Whose Vote Counts? - American Radio Works program on some problems with the Americam voting system

Sites on Civil Liberty Issues
Freedom and Security - former VP Gore's speech on the Patriot Act
Democracy in Danger? - PBS program NOW's page on Civil Liberties issues; includes debates on security versus civil liberties, historical timeline on civil liberties, a lesson plan for for high school students, and quizes on freedom of speech and religion
Who's next? - Civil rights lawyer David Cole says repressive laws targeting immigrants also threaten U.S. citizens
ENEMY ALIENS: Double Standards and Constitutional Freedoms in the War on Terrorism by David Cole
Jim Crow History Resources

Sites on Slavery
Involuntary Servitude in the "Land of the Free"
A Secret Slave Trade Survives in US - Boston Globe article - website on world slavery issues
An Imperfect God by Henry Wiencek
Negro President by Garry Wills

Women Suffrage
History of Women's Suffrage

Native American History
Native American History - by


The following books are discounted for subscribers to our newsletter. The discounts on these books end Dec. 31, 2003.

Asian Americans 2004 Calendar

2003-2004, 26 page calendar.

Asian Americans 2004 Calendar is an update of our Asian American Celebrate 2003! calendar. We've included the dates and descriptions for over __ Asian American celebration and festival dates. Festivals and celebrations are an important part of Asian culture and history. This calendar is a wonderful introduction to many of the most celebrated events of the year. You teachers out there may especially find the calendar useful.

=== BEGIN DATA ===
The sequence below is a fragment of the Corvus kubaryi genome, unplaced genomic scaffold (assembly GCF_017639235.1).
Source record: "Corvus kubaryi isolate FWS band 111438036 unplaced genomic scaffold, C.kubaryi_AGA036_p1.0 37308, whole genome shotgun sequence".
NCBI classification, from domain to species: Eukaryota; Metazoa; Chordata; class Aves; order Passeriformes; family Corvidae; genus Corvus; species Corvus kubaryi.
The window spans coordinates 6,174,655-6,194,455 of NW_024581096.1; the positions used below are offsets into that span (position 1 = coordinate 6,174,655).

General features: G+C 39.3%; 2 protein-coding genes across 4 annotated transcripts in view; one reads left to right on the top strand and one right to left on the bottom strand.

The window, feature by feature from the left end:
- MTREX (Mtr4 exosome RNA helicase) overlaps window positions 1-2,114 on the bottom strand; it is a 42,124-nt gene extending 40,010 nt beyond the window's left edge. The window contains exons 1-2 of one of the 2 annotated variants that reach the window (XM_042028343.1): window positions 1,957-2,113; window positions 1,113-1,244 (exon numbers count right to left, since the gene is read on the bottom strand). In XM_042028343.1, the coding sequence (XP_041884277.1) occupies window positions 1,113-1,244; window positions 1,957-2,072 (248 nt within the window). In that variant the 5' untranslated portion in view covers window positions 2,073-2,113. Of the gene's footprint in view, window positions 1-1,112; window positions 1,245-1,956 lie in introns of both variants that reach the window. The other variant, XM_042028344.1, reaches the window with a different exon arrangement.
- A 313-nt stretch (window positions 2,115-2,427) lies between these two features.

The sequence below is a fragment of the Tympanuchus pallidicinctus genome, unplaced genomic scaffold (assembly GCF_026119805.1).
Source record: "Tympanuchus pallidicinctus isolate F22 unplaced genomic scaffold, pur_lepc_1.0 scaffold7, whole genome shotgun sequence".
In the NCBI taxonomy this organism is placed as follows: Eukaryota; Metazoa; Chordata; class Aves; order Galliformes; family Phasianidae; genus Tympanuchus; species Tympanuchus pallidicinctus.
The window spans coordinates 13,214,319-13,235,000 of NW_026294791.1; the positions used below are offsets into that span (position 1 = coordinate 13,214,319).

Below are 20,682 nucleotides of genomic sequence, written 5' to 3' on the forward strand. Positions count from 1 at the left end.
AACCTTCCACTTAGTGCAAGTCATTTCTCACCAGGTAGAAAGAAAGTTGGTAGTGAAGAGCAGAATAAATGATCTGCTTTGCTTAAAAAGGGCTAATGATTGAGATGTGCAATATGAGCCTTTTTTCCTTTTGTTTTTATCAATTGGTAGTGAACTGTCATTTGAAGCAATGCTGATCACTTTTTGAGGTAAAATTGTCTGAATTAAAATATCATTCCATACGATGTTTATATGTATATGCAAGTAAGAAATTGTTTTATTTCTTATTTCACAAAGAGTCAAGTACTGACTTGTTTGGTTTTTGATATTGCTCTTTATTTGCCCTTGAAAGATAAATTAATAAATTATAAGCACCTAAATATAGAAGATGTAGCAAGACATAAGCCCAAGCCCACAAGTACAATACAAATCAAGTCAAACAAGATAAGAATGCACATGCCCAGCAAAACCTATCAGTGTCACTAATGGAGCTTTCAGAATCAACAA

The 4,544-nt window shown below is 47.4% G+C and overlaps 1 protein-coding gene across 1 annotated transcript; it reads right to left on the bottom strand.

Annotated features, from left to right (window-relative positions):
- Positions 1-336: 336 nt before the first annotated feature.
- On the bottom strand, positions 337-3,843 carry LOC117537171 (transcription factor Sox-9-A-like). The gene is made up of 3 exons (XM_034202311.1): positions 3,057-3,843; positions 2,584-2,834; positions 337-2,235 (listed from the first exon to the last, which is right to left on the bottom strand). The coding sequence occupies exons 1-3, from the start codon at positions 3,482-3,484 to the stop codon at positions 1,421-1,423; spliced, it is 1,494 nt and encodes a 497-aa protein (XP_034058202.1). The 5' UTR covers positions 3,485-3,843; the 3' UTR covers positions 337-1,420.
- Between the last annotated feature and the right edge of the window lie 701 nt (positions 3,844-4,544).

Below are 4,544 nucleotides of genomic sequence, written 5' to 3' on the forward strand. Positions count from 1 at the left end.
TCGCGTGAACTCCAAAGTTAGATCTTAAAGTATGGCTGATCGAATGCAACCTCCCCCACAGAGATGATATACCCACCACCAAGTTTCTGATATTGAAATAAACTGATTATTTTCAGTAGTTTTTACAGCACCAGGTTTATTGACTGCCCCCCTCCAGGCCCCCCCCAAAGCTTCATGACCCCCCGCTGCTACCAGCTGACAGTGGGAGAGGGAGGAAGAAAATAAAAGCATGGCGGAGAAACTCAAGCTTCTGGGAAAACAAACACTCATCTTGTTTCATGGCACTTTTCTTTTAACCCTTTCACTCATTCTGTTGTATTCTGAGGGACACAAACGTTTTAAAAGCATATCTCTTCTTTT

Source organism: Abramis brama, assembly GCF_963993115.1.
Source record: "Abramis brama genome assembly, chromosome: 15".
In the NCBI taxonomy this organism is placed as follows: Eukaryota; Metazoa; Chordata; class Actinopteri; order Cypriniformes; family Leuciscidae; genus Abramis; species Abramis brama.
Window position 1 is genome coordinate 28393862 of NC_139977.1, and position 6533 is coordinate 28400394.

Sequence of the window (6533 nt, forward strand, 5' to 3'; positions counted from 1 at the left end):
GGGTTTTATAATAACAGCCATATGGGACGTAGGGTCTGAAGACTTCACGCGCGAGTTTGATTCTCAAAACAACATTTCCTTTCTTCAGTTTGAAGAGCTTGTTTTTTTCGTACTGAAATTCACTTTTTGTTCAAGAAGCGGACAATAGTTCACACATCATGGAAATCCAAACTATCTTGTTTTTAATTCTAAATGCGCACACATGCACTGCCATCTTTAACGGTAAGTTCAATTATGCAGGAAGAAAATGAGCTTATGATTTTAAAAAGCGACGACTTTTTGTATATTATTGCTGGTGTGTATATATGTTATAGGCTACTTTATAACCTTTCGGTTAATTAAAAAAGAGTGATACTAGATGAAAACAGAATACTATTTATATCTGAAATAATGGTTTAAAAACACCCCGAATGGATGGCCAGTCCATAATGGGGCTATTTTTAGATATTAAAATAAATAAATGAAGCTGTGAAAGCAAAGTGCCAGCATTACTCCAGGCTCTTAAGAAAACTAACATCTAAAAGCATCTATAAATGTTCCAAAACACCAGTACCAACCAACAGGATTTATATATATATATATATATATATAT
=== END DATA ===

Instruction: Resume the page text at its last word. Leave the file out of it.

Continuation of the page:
Also note that your purchase of this calendar counts as a donation to AACP and supports our intern program. So please be generous and buy as many as you can for yourself, your friends and family, and your work place. Thank you.

View Additional Information
ORDER -- Item #13193, Price $10.00

A Re-introduction
Special Sale Item


By Jack Matsuoka
Edited by Emi Young
Published by AACP
2003, 168 pages, paperback.

Cartoonist Jack Matsuoka retells, in drawings, his experiences of life in an internment camp at Poston, Arizona during World War II. This is an informal introduction, for young and old, of a difficult period in American history.

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ORDER -- Item #3093, Price $16.95

The Seven Chinese Sisters

By Kathy Tucker
Illustrated by Grace Lin
2003, 29 pages, hardback.

When a dragon snatches the youngest of seven talented Chinese sisters, the other six come to her rescue. This is a delightful update to a classic Chinese folktale.

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ORDER -- Item #3192, Price $15.95